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LANDOW, et al v. CITY OF FORT COLLINS - CURRENT STATUS

(Last Updated June 12, 2015)

This will be the last update posted for this lawsuit since it was settled and dismissed with prejudice in April 2015.

The City of Fort Collins has reached a settlement in a class action lawsuit involving the American Civil Liberties Union Foundation of Colorado (ACLU) regarding the City’s panhandling ordinance.

The settlement includes the following terms:

  • To file a joint motion with the court asking it to enjoin the City from enforcing its panhandling ordinance against persons who are solely “passive panhandling;” defined to mean persons “passively standing or sitting with a sign or other indication that they are seeking donations, without addressing their solicitations to any specific person, other than in response to an inquiry by that person.”
  • The City agrees, during the next two years, to provide the ACLU with written notice 45 days before the Council considers adoption of another panhandling ordinance and the City agrees that any such ordinance adopted will not go into effect any sooner than 60 days after its adoption.
  • The City will pay $100 to each of the three plaintiffs seeking nominal damages in the lawsuit.
  • The City will pay the ACLU $82,500 for the plaintiffs’ attorney fees and costs.

It is expected that all of the necessary settlement documents will soon be filed with the court and that the court will shortly thereafter dismiss the lawsuit.

“The City is pleased to be able to settle this case in a prudent manner at this time,” said City Attorney Carrie Daggett. “The City will continue to address panhandling-related issues as needed in the future in order to best serve all of Fort Collins’ residents and businesses.”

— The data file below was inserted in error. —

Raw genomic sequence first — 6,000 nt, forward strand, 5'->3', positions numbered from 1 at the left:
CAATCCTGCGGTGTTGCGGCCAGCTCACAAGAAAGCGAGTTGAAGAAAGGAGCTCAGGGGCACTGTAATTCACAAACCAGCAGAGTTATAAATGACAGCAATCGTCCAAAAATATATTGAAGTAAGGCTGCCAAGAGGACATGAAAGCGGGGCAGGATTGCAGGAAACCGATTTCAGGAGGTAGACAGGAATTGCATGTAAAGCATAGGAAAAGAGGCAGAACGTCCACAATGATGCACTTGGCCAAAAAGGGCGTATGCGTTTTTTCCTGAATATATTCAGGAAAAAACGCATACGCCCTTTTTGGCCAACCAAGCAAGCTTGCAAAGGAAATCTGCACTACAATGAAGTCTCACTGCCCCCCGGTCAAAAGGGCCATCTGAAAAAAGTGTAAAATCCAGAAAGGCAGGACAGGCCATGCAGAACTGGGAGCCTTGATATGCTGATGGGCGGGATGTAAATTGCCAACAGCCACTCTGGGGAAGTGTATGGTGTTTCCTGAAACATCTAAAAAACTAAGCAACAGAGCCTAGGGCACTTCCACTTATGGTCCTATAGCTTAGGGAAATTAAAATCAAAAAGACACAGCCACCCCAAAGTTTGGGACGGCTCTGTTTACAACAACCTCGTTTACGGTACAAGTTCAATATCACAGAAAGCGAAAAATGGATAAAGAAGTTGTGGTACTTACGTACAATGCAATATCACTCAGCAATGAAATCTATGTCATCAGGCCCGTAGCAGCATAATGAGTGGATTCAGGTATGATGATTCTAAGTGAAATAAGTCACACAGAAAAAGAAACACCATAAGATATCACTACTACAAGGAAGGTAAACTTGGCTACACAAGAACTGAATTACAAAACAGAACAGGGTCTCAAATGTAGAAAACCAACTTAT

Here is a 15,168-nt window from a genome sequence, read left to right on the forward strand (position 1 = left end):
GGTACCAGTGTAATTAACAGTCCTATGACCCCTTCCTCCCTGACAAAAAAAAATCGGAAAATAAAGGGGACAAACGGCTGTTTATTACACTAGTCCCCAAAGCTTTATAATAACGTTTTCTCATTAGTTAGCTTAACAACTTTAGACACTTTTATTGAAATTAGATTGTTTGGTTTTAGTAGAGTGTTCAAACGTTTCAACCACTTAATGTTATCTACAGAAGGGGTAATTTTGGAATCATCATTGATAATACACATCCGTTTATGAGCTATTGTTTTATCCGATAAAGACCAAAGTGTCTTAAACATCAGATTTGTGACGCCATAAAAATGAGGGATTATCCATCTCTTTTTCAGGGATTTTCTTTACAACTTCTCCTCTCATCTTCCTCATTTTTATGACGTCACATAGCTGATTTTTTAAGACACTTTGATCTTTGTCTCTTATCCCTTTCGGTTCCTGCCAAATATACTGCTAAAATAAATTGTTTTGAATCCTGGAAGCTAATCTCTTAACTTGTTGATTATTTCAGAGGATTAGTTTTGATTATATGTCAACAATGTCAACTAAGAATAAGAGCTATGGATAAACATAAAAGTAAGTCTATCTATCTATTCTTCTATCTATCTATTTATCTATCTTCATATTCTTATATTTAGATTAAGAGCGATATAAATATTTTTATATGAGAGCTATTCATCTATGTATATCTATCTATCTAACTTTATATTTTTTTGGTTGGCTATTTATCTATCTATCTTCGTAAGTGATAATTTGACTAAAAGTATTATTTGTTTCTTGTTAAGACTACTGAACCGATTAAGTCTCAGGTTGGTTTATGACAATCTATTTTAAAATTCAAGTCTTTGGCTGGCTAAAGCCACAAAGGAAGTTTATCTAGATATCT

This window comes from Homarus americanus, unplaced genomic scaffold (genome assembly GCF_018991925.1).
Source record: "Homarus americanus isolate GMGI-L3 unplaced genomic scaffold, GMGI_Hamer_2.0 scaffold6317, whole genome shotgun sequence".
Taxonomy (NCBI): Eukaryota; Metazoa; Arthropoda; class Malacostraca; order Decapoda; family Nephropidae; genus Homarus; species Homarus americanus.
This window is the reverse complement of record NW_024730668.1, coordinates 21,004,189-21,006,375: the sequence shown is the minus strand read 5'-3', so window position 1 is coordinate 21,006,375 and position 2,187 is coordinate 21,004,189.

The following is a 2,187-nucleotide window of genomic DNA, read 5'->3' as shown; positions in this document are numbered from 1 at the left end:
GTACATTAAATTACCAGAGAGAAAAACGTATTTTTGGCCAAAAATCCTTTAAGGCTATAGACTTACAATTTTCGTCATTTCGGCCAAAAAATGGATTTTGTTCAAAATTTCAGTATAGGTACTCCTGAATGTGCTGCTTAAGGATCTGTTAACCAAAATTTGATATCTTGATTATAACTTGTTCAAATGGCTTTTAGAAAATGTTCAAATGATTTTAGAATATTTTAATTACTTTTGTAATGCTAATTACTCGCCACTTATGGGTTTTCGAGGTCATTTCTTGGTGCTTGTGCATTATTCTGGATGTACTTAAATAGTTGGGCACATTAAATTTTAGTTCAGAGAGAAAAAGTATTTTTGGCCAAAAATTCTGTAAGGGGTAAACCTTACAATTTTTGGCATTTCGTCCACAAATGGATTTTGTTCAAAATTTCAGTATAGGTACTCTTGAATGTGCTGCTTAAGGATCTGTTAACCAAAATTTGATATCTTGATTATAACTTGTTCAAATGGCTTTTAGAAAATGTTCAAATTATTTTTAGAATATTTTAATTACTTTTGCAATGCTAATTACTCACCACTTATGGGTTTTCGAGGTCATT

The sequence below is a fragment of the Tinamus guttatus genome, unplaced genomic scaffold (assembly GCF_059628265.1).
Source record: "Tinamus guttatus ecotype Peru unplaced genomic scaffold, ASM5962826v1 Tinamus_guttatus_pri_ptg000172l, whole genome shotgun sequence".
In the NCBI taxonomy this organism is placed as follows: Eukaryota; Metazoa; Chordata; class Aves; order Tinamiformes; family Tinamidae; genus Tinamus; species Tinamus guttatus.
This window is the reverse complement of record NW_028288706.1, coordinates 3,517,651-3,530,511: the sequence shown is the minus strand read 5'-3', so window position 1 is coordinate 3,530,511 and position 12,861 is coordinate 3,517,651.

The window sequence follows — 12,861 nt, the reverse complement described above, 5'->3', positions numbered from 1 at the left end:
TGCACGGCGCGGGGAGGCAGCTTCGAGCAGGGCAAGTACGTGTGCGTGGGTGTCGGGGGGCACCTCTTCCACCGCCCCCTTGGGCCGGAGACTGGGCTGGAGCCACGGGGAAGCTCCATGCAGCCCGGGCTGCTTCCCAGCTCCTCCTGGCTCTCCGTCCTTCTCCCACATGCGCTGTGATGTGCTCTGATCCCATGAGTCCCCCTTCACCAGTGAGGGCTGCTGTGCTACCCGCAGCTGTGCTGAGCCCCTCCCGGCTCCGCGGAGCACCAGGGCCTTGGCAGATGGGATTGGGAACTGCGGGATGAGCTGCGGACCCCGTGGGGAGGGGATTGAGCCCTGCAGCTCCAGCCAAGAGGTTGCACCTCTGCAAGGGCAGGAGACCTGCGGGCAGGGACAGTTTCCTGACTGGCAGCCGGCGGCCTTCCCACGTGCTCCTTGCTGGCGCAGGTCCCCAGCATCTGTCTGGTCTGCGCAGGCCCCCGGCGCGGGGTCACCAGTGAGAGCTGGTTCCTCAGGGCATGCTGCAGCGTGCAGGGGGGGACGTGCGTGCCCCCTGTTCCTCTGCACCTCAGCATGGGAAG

The lawsuit, filed in federal court on Feb. 10, 2015, by the ACLU on behalf of several plaintiffs, challenged certain provisions of the City’s panhandling ordinance (City Code Section 17-127) and its enforcement. In the lawsuit, the ACLU asked the court to declare under the First Amendment 7 of the 11 provisions in the City’s panhandling ordinance unconstitutional. The City’s ordinance does not prohibit panhandling, only certain forms of aggressive panhandling.  The ACLU has also asked the court to enjoin the City from enforcing its ordinance against what the ACLU has described as “passive panhandling.”

In response to this lawsuit, On Feb. 27, 2015, the Fort Collins City Council repealed part of the City’s panhandling ordinance, leaving in place certain provisions that involve aggressive behavior. The City Council did so to allow time to review the challenged provisions and to conduct public outreach to later determine what, if any, panhandling provisions should be considered for future adoption by the City Council. 

City Council removed seven of 11 provisions in City Code that address certain kinds of aggressive panhandling. The provisions of the Ordinance remaining in place prohibit:

  • Intimidating, threatening, coercive or obscene panhandling conduct that causes the subject to reasonably fear for his or her safety
  • Panhandling using fighting words
  • Knowingly touching or grabbing the person solicited
  • Panhandling in a manner that obstructs the passage of the person or requires him or her to take evasive action to avoid physical contact

The four provisions in the City’s panhandling ordinance not repealed and not challenged by the ACLU, continue to prohibit certain forms of aggressive panhandling.